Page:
The Book of Decades

She lies in her hospital bed, skin orange with jaundice and a stent hanging from her hip. There is something wooden about this place, she thinks. Down the hall a door opens and a television is discussing international trade agreements. Someone else is afraid to sleep. The wet meandering of hospital slippers across the corridor, a horse’s tongue along the rosy exterior of a child’s palm. The morphine makes melted plastic of her memories, molding them into tiny pictures she hangs on the wall beside her bed.

This machine keeps beeping.

A man enters, his skin smooth and pale. He is the walker. His knees buckle under the weight of a book he carries on his back. The Book of Decades. Inside he shows her Henry Ford, the First World War, the Great Depression. He shows her John Dillinger. He shows her Amelia Earhart’s plane, a dot of sunlight moving across the Pacific Ocean. He shows her other things, too: Jackie Robinson and an old western with James Coburn. The man is wearing a tuxedo the color of dry dirt. It chafes every time he turns a page. He turns them slowly, giving her time to see everything. After they have read The Book of Decades, he lifts his head up to look at her, and his beaked nose seems familiar, a nose that reminds her of someone she was in love with. If somebody drew the nose of the man that she was in love with, and that drawing had tiny, nearly imperceptible imperfections, it would be this nose, the nose of the man who carries The Book of Decades.

“You look afraid,” he says.

“I am,” she says.

“I understand. Have you seen all your children?”

“Gregory flew in from California this morning. It’s the third time in the past month,” she says. “He’s lost weight. He looks good.”

“That should take a load off.”

“This isn’t right, this beeping,” she says. “Can you page the doctor?”

“What doctor? They’ve all gone home to their families.”

She closes her eyes, but the television distracts her. Bonds, the television is talking about bonds. She remembers learning how to swim, when her father threw her into Beardsley Pond and left her there. And years later when she and some friends walked the sandbars out to Charles Island, and on their return the tide rolled back in and Long Island Sound filled up to their waists, and in that cloudy water she felt the hand touch her leg, a boy nobody knew, an unclaimed boy.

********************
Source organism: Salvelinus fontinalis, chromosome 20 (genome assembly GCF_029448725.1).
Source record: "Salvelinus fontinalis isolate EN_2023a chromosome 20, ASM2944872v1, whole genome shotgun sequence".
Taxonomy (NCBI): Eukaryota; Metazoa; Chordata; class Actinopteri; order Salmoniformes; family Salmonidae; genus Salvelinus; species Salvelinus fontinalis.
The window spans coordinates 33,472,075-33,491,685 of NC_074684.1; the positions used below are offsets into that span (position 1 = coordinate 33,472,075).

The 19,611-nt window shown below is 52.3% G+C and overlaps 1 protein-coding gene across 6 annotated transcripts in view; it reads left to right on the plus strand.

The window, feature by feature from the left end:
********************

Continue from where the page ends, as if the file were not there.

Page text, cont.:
“I wore this tuxedo in my wedding, sixty-seven years ago.” The man poses, holding onto the lapels. “My son brought it to me. He thinks it’s crazy. He can’t understand.” His eyes are pin-sharp. “When we see our children now, we can only wave.”

She scans the pictures on the wall: Niagra Falls from the Canadian side, an oak tree felled by a bolt of lightening. She’s watching the pictures, but they keep changing.

“I think we can talk to each other,” she says.

“Definitely, we can talk to each other. We have to talk to each other,” he agrees.

She closes her eyes again and when she opens them she is sitting beside a boy, a boy with the same nose as the man who carries The Book of Decades. They’re at a fair on the beach, sitting side-by-side on a blue Ferris wheel. The metal bar locks into place and the boy smiles, his teeth too big for his mouth.

“All aboard! All aboard!” yells the ride operator, a bushy, black mustache wrapping around three sides of his mouth. “Going up! Going up!”

The Ferris wheel jolts backwards. The mechanical arm raises them smoothly into the sky. Flying frogs and rusted, metal lily pads come into view. She points them out to the boy. Bowled goldfish. Oversized stuffed animals with black smiles and broom whiskers. Cotton candy. In the distance, a small island. Seeing how much she is enjoying everything, the boy hands her binoculars. She looks through the glass at the magnified lights flashing across the sky.

“Heat lightning,” he tells her. “It’s safe.”

She looks through the binoculars again, thinking it would be possible to see this carnival from space.

“Up, up! Going up!”

Almost at the top, she looks down and sees Gregory, her son. Where did he come from? He lifts a wooden mallet above his head. It pauses at the top of its swing, when gravity and the hammer’s upward momentum have equaled each other in force, and for one instant the heavy object is completely weightless.

“Look,” she says, offering the boy the binoculars. “It’s Gregory! He’s swinging on the bell!”

But the boy doesn’t take the binoculars. His face has changed. His nose. He turns them around and gives them back to her. “This is the way they go now,” he says, and when she looks through them again Gregory is just a tiny white dot in the sand.  

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